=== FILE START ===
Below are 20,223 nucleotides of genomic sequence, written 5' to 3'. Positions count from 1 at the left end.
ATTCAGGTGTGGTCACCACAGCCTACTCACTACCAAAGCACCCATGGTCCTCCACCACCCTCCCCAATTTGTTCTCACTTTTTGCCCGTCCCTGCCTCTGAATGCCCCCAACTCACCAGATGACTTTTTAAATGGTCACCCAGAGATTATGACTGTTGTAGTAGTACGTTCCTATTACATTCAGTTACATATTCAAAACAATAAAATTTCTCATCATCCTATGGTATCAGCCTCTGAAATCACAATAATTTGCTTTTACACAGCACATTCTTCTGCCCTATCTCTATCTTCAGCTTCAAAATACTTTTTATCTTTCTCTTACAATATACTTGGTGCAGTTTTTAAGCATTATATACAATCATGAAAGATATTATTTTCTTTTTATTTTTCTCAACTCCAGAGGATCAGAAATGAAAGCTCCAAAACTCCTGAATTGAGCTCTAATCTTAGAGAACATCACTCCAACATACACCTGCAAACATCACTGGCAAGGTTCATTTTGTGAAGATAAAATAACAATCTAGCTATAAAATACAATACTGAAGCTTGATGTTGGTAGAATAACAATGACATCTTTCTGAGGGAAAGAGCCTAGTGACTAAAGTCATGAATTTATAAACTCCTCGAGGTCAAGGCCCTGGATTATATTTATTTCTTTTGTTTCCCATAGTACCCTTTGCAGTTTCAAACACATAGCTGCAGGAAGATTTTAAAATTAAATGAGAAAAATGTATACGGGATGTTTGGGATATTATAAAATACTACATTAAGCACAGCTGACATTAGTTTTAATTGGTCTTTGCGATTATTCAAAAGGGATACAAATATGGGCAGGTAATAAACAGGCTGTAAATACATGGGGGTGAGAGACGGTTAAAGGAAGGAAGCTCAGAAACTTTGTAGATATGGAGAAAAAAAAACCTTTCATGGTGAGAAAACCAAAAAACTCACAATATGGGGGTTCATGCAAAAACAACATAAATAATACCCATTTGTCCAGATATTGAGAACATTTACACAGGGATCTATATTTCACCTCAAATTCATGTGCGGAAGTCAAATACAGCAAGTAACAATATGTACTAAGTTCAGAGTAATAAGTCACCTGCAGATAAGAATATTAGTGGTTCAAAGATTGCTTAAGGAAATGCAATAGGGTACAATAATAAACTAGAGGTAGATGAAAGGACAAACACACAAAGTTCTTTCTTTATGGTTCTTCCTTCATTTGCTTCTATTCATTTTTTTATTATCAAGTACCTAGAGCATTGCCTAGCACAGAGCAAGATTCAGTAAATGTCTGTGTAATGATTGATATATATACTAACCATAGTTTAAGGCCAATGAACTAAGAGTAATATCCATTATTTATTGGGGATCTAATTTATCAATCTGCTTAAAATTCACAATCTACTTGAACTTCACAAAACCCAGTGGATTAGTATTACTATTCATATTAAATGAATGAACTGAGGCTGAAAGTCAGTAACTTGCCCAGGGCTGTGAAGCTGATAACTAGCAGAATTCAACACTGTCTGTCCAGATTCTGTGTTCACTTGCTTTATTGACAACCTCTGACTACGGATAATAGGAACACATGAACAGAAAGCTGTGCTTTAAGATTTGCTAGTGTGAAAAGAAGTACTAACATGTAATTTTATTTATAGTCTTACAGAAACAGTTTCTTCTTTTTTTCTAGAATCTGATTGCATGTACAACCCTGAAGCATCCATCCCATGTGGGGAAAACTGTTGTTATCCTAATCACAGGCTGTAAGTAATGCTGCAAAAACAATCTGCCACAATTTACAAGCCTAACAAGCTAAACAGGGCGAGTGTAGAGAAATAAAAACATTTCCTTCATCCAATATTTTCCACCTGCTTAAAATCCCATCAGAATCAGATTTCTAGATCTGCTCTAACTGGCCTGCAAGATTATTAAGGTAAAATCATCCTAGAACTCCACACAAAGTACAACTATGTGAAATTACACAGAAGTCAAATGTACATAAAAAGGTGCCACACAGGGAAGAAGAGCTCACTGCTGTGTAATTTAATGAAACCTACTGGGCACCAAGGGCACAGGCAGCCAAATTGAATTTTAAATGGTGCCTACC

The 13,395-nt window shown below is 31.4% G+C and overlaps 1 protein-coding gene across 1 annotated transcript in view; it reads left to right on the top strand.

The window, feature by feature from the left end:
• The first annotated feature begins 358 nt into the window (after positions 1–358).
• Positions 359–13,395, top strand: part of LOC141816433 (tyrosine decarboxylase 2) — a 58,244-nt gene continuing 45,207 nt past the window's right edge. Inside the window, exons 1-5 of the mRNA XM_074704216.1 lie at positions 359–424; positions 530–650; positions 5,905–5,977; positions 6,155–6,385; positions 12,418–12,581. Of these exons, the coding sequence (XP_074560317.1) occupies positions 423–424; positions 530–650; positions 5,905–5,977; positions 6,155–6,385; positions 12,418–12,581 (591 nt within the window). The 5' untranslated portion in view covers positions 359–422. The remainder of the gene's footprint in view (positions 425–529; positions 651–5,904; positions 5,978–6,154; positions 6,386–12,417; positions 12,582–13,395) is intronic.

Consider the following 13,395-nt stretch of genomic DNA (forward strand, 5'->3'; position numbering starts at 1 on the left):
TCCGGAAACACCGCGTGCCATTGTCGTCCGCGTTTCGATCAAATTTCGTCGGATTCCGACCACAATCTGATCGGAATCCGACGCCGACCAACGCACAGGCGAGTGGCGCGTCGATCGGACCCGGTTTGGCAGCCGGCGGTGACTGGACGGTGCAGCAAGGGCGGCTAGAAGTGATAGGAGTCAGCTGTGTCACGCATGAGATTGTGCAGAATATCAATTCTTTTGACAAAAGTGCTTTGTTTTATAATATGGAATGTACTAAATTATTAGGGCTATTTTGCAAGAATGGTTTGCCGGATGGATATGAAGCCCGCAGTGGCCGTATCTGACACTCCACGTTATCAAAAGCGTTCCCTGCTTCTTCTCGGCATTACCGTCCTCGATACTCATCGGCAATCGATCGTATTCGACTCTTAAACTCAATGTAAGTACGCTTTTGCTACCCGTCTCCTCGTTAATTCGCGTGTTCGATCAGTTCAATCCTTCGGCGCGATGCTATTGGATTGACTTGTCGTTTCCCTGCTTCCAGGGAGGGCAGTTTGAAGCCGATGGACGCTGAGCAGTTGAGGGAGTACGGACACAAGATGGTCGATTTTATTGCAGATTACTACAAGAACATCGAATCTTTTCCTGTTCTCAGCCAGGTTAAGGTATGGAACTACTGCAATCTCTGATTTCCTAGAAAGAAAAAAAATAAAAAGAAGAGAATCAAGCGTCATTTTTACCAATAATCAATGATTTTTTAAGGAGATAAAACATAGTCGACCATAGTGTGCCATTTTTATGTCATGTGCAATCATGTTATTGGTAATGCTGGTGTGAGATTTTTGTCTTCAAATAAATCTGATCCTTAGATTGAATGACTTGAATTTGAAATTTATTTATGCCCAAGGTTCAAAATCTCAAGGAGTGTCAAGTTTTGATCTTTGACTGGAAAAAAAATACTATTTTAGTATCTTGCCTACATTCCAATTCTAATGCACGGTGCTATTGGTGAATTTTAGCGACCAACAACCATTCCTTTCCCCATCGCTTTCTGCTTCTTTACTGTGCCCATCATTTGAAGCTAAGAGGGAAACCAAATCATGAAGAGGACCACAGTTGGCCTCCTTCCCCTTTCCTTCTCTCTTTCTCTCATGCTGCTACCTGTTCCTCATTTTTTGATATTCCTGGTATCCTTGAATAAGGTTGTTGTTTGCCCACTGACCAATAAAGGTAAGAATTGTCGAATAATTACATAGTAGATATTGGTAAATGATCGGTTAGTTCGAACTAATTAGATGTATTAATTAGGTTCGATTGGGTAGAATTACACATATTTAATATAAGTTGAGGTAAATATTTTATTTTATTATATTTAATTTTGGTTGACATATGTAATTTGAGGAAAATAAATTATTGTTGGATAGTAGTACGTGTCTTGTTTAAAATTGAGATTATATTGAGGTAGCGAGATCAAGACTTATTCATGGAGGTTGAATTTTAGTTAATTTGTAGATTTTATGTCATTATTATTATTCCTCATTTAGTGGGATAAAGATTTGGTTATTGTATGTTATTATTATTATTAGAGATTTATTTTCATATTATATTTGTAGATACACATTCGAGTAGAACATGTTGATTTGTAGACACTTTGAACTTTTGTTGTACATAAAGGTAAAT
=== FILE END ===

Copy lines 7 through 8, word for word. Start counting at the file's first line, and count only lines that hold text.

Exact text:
Consider the following 13,395-nt stretch of genomic DNA (forward strand, 5'->3'; position numbering starts at 1 on the left):
TCCGGAAACACCGCGTGCCATTGTCGTCCGCGTTTCGATCAAATTTCGTCGGATTCCGACCACAATCTGATCGGAATCCGACGCCGACCAACGCACAGGCGAGTGGCGCGTCGATCGGACCCGGTTTGGCAGCCGGCGGTGACTGGACGGTGCAGCAAGGGCGGCTAGAAGTGATAGGAGTCAGCTGTGTCACGCATGAGATTGTGCAGAATATCAATTCTTTTGACAAAAGTGCTTTGTTTTATAATATGGAATGTACTAAATTATTAGGGCTATTTTGCAAGAATGGTTTGCCGGATGGATATGAAGCCCGCAGTGGCCGTATCTGACACTCCACGTTATCAAAAGCGTTCCCTGCTTCTTCTCGGCATTACCGTCCTCGATACTCATCGGCAATCGATCGTATTCGACTCTTAAACTCAATGTAAGTACGCTTTTGCTACCCGTCTCCTCGTTAATTCGCGTGTTCGATCAGTTCAATCCTTCGGCGCGATGCTATTGGATTGACTTGTCGTTTCCCTGCTTCCAGGGAGGGCAGTTTGAAGCCGATGGACGCTGAGCAGTTGAGGGAGTACGGACACAAGATGGTCGATTTTATTGCAGATTACTACAAGAACATCGAATCTTTTCCTGTTCTCAGCCAGGTTAAGGTATGGAACTACTGCAATCTCTGATTTCCTAGAAAGAAAAAAAATAAAAAGAAGAGAATCAAGCGTCATTTTTACCAATAATCAATGATTTTTTAAGGAGATAAAACATAGTCGACCATAGTGTGCCATTTTTATGTCATGTGCAATCATGTTATTGGTAATGCTGGTGTGAGATTTTTGTCTTCAAATAAATCTGATCCTTAGATTGAATGACTTGAATTTGAAATTTATTTATGCCCAAGGTTCAAAATCTCAAGGAGTGTCAAGTTTTGATCTTTGACTGGAAAAAAAATACTATTTTAGTATCTTGCCTACATTCCAATTCTAATGCACGGTGCTATTGGTGAATTTTAGCGACCAACAACCATTCCTTTCCCCATCGCTTTCTGCTTCTTTACTGTGCCCATCATTTGAAGCTAAGAGGGAAACCAAATCATGAAGAGGACCACAGTTGGCCTCCTTCCCCTTTCCTTCTCTCTTTCTCTCATGCTGCTACCTGTTCCTCATTTTTTGATATTCCTGGTATCCTTGAATAAGGTTGTTGTTTGCCCACTGACCAATAAAGGTAAGAATTGTCGAATAATTACATAGTAGATATTGGTAAATGATCGGTTAGTTCGAACTAATTAGATGTATTAATTAGGTTCGATTGGGTAGAATTACACATATTTAATATAAGTTGAGGTAAATATTTTATTTTATTATATTTAATTTTGGTTGACATATGTAATTTGAGGAAAATAAATTATTGTTGGATAGTAGTACGTGTCTTGTTTAAAATTGAGATTATATTGAGGTAGCGAGATCAAGACTTATTCATGGAGGTTGAATTTTAGTTAATTTGTAGATTTTATGTCATTATTATTATTCCTCATTTAGTGGGATAAAGATTTGGTTATTGTATGTTATTATTATTATTAGAGATTTATTTTCATATTATATTTGTAGATACACATTCGAGTAGAACATGTTGATTTGTAGACACTTTGAACTTTTGTTGTACATAAAGGTAAAT